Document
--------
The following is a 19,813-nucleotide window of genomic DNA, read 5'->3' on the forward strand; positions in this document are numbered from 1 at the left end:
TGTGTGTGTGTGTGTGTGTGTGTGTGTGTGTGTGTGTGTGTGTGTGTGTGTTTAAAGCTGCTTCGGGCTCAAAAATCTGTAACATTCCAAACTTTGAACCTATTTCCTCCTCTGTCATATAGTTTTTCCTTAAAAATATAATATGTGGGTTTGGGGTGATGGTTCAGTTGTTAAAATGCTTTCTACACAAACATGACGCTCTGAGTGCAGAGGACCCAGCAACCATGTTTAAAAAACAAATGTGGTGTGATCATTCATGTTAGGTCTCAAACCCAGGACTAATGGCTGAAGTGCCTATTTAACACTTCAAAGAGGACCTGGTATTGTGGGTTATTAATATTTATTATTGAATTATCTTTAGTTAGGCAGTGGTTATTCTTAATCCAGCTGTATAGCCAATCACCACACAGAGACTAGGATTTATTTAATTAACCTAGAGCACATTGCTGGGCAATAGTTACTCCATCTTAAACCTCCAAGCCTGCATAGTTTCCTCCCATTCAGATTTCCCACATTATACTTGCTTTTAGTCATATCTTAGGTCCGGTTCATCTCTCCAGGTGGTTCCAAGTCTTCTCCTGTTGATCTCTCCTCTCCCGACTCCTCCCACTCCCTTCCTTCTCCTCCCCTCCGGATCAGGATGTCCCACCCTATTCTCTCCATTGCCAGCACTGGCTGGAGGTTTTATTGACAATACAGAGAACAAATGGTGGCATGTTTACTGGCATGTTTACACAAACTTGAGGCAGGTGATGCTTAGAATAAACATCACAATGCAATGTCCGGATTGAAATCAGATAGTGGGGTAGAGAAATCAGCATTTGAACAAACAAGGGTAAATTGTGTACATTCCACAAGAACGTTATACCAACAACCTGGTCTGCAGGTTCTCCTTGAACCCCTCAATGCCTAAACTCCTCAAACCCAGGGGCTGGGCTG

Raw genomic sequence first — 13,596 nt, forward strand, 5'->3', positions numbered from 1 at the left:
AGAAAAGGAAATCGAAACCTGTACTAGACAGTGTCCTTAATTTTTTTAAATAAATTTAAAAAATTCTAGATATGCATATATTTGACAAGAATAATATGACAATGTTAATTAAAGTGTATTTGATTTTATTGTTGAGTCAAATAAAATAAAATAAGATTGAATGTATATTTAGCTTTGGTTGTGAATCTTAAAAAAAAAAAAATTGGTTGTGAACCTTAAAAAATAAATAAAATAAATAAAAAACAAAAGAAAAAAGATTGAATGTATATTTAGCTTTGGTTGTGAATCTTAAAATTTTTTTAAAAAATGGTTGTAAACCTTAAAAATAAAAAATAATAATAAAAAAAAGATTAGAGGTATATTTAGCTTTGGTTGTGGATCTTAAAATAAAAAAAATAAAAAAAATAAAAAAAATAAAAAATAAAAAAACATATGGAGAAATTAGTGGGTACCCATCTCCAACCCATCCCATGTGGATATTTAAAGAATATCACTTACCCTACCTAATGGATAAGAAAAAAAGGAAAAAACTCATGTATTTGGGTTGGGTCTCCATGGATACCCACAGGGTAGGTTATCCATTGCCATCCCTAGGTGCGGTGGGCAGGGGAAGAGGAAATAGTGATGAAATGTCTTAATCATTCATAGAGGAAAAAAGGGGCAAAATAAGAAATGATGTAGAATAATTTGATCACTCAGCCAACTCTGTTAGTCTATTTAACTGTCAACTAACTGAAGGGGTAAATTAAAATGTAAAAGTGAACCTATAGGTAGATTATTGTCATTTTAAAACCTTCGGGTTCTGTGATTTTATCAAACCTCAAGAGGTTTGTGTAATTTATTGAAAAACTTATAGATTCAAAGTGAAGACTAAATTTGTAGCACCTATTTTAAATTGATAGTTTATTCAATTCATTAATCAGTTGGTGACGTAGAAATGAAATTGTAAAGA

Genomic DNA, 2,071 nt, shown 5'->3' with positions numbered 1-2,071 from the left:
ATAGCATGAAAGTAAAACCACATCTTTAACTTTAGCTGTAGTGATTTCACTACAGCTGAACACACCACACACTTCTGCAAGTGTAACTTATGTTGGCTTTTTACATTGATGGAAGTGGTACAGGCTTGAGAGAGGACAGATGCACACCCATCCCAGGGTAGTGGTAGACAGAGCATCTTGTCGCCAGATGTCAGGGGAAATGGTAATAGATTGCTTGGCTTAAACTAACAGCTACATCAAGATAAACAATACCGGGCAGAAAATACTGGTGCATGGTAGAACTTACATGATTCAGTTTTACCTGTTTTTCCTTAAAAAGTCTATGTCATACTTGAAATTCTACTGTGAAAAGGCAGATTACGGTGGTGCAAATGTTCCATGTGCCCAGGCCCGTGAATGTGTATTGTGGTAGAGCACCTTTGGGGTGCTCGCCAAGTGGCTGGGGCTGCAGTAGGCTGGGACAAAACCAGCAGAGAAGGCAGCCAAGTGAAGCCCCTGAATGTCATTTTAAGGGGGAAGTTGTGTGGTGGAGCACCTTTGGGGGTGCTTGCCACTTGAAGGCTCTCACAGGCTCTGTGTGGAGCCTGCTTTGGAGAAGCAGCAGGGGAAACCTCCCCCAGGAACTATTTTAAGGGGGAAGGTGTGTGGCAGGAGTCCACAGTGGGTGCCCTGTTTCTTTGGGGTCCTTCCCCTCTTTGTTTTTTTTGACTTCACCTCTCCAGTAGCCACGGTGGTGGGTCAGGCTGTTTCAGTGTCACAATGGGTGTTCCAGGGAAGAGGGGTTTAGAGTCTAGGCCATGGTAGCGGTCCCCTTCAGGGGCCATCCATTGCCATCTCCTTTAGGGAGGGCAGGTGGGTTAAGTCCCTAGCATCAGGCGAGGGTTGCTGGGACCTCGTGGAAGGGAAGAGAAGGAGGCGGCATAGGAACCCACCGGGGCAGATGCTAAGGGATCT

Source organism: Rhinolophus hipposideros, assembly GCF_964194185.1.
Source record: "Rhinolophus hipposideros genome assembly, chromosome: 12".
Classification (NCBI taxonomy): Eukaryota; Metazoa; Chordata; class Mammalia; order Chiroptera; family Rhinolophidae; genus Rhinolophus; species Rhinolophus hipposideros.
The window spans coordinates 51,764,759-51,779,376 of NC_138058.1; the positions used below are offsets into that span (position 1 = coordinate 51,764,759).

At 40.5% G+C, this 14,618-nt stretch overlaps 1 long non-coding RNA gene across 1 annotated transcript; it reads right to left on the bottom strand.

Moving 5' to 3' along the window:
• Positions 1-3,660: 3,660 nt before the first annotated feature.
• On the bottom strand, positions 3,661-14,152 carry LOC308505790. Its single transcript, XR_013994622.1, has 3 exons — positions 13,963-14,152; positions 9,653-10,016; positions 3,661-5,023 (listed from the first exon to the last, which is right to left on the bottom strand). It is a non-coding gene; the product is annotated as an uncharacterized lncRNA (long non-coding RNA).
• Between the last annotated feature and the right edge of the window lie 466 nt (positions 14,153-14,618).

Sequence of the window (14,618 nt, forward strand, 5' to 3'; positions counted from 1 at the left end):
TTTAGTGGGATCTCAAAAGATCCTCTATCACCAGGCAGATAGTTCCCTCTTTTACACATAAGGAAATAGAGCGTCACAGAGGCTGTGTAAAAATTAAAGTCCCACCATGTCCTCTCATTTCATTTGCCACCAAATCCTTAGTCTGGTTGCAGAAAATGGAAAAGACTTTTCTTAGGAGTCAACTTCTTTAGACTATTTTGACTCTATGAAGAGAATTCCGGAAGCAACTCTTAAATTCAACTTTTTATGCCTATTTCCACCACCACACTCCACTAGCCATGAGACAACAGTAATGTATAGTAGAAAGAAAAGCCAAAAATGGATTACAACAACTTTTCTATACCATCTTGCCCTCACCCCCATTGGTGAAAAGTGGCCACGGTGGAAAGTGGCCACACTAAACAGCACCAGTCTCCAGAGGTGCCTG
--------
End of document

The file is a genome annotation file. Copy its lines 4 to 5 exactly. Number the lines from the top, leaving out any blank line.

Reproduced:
AGAAAAGGAAATCGAAACCTGTACTAGACAGTGTCCTTAATTTTTTTAAATAAATTTAAAAAATTCTAGATATGCATATATTTGACAAGAATAATATGACAATGTTAATTAAAGTGTATTTGATTTTATTGTTGAGTCAAATAAAATAAAATAAGATTGAATGTATATTTAGCTTTGGTTGTGAATCTTAAAAAAAAAAAAATTGGTTGTGAACCTTAAAAAATAAATAAAATAAATAAAAAACAAAAGAAAAAAGATTGAATGTATATTTAGCTTTGGTTGTGAATCTTAAAATTTTTTTAAAAAATGGTTGTAAACCTTAAAAATAAAAAATAATAATAAAAAAAAGATTAGAGGTATATTTAGCTTTGGTTGTGGATCTTAAAATAAAAAAAATAAAAAAAATAAAAAAAATAAAAAATAAAAAAACATATGGAGAAATTAGTGGGTACCCATCTCCAACCCATCCCATGTGGATATTTAAAGAATATCACTTACCCTACCTAATGGATAAGAAAAAAAGGAAAAAACTCATGTATTTGGGTTGGGTCTCCATGGATACCCACAGGGTAGGTTATCCATTGCCATCCCTAGGTGCGGTGGGCAGGGGAAGAGGAAATAGTGATGAAATGTCTTAATCATTCATAGAGGAAAAAAGGGGCAAAATAAGAAATGATGTAGAATAATTTGATCACTCAGCCAACTCTGTTAGTCTATTTAACTGTCAACTAACTGAAGGGGTAAATTAAAATGTAAAAGTGAACCTATAGGTAGATTATTGTCATTTTAAAACCTTCGGGTTCTGTGATTTTATCAAACCTCAAGAGGTTTGTGTAATTTATTGAAAAACTTATAGATTCAAAGTGAAGACTAAATTTGTAGCACCTATTTTAAATTGATAGTTTATTCAATTCATTAATCAGTTGGTGACGTAGAAATGAAATTGTAAAGA

Genomic DNA, 2,071 nt, shown 5'->3' with positions numbered 1-2,071 from the left: